Now if wages follow the above change, so you suddenly make 400 a week instead of 200 before, the above price change has no effect. So it is inflation of the currency, but there is no real downside. Banks however don’t like it. They want constant prices because changing prices make people reconsider deals. Houses bought with a mortgage suddenly become easy to pay off. Inflation would hand a lot of power to the people, especially the essential ones.

(For banks) Prices need to remain constant to avoid renegotiations and loss of control through their applied debt load

But a stark difference with the old economic system is that NOBODY can make oil or gas. Also EVERYBODY consumes oil and gas. Getting oil out of the ground is not “making oil”. Oil is being destroyed at a constant rate and it can NOT be recovered except in hypothetical synthesis processes that no normal participant in the economy has on hand. NOBODY can make what EVERYBODY needs. And banks made it so you can only get your hands on it if you borrow their money.

Soo to sum things up : Inflation and deflation can not happen in the current money system because banks guard price changes by –and this is the key– making sure the amount of currency in circulation tracks the amount of oil available for production (or the amount of products).

Banks manage this by both influencing the expectations of people and by printing money or becoming more strict lenders. It is very easy for the banks to say “We think the economy will shrink” and then just stop lending, causing the economy to shrink!

Now there are two factors that are a problem to the above management (and resulting ownership) of our economy : Renewables and Crypto. They are not related but they both mess with the system. First Crypto :

If you add cryto currencies to this system you are increasing the money supply but not increasing the oil supply. You are also reducing the control of banks over prices because the crypto never leaves circulation while fiat money is constantly created and destroyed (payment for debt). The litmus test of this truth is that oil companies do not accept crypto. If anything oil companies are cashing in fiat from people that buy energy to mine crypto coins. If they would accept crypto coins they would be mining themselves!

So crypto can circulate besides fiat (fossil energy buying) currency but it is hard for products to be sold in crypto because they are not produced using crypto (their fossil input directly or indirectly). There is a group of products and services that is not created using fossil energy, like organic food, solar energy, wind energy, and some jobs (but most require the provider to live in a home and eat so indirectly still require fossil buying currencies). So crypto can only circulate in parts of the economy that do not require fossil energy.

One scenario though is that oil companies unite and create their own cryto coin, which you could think would become dominant immediately, but no, because fossil energy is not everywhere (even though we are made to think that). Prices and supply vary wildly. It is important that local banks manage local prices. This is an argument against a shared currency (the Euro/Dollar) even though you can take measures to make them work better.

The above picture shows the ‘Three tier economy’ as I may call it. In it fiat currencies like the USD and EUR function for fossil driven activities and the people that perform them. For the fiat currencies inflation and deflation will remain at the whim of banks.

Then there can be controlled crypto that can be used to by specific assets or goods or services, probably not oil unless it is an oil industry coin (say AramcoCoin). Because confusion makes people think banks will try to avoid this at all cost. The more bank fiat is used the more control they retain. Oil companies are placated to agree.

Then the third tier consists of groups, communities, perhaps cities, provinces and even countries that decide they will use their own crypto coin instead of fiat. This is imaginable in small african countries on the largest scale. The condition is that the currency circulates amongst the members and never ends up at a bank or a fossil energy supplier. It can end up (and be created) by a renewable energy supplier, as that supplier delivers the energy to make products and allow services to be rendered.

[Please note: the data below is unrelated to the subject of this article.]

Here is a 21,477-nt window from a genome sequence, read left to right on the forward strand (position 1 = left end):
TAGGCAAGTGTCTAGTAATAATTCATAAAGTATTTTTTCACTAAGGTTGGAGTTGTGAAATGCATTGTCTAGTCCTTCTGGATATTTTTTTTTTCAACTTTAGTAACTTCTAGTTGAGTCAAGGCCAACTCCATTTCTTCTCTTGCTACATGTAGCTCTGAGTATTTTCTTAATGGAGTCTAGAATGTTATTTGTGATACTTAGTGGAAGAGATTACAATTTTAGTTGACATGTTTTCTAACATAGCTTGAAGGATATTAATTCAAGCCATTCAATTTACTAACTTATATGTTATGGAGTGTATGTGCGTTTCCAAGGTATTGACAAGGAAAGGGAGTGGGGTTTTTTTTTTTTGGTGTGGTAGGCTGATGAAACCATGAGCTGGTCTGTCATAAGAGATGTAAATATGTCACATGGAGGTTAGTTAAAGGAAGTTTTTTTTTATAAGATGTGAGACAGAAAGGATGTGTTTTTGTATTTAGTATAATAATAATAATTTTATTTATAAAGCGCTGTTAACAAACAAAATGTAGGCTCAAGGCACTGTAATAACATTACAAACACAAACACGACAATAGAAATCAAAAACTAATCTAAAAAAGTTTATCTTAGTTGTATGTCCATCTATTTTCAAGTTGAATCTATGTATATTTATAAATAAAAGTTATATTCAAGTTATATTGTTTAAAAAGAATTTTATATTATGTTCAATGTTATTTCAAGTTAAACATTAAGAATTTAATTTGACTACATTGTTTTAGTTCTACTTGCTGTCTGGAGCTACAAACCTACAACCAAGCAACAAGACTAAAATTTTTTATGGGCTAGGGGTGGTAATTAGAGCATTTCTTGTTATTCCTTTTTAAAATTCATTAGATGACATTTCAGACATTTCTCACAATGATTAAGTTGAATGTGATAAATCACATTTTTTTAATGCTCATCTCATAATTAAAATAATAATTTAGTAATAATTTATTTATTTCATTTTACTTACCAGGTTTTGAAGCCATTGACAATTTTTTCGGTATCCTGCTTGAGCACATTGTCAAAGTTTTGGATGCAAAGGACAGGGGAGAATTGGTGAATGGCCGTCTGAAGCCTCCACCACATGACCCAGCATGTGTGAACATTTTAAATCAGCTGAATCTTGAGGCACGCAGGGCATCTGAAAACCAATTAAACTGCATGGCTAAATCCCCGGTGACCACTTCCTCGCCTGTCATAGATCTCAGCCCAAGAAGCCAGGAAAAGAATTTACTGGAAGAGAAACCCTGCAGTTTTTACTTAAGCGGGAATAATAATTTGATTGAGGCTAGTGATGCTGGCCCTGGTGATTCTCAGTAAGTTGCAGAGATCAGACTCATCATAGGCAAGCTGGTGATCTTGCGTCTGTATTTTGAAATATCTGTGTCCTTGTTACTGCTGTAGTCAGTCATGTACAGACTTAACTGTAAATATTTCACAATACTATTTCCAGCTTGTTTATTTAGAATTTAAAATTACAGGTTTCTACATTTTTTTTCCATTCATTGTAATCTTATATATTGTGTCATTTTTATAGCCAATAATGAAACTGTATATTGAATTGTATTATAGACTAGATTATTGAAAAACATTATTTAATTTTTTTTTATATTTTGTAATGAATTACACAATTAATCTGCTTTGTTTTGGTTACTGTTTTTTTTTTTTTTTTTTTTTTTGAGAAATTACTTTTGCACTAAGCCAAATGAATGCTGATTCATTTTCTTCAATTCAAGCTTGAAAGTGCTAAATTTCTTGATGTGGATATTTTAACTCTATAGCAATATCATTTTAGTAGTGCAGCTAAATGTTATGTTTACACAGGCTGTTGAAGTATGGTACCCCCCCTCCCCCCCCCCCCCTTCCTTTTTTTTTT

A ‘climate coin’ could be sold by energy producers (or handed out by the government as basic income) so that people can buy energy to make products and render services. This coin would not see inflation or deflation if the quantity is manage vis a vis the energy production capacity.

So if your city owns a huge solar power plant it can pay people with electricity tokens and these can circulate to make people do all kinds of usefull things for each other. But they can also be used to pay for products like purified water (if that process is 100% electric). Farmers can use such coin to buy fertilizer made with electricity, or use the currency to power their farm equipment. In essence it functions just like the fossil economy with fiat, the only difference is that the amount of energy is finite (in the beginnning). The good thing about that is that there will be no inflation or deflation as long as energy production keeps pace with its consumption. This requires planning, but you can basically “size the battery to the device” so to say.

The answer to the question “Is Crypto Inflationary of Deflationary” can thus only be answered if we know what rules the crypto will follow. As long as crypto can function at the margin of a fiat system it will lead to inflation, because you can buy a thing with more types of money. The value of the USD will drop because there’s also Bitcoin and Ethereum and Tron to buy stuff. But it is not likely sellers will except these crypto currencies if they can not buy the energy they need to produce the products! As a result the value of these coins can inflate while the USD value deflates after a period in which producers who accept cryto learn this truth.

If a group of people decides to only accept a specific crypto coin as payment for their services, that coin can experience serious deflation. Just like you see with Bitcoin, if people think they need it its value explodes. If you want a PHP developer you need to pay in PHPcoin. Suddenly anyone owning PHPcoin is a rich man! Again this only works if the PHP developers can pay for their own way in PHPcoin. This is imaginable because they could sell their coin for practically any other currency. In essence what happens is that all the worlds PHP developers take the world that needs them hostage through demanding use of their coin. This could happen to many professions, it is happening (somewhat) with Dentacoin, a currency to pay for dental care.

For most coins that have no system that requires them their value remains free floating, based on mythology. There are more factors at play but belief in a coin, its marketing hype and its use are all important factors. The desire to own them however seems to remain speculative (I accept Tron because I think it will become more valuable). Only when you connect a coin to a real world activity or asset (like energy) can you expect it to develop a stabile value.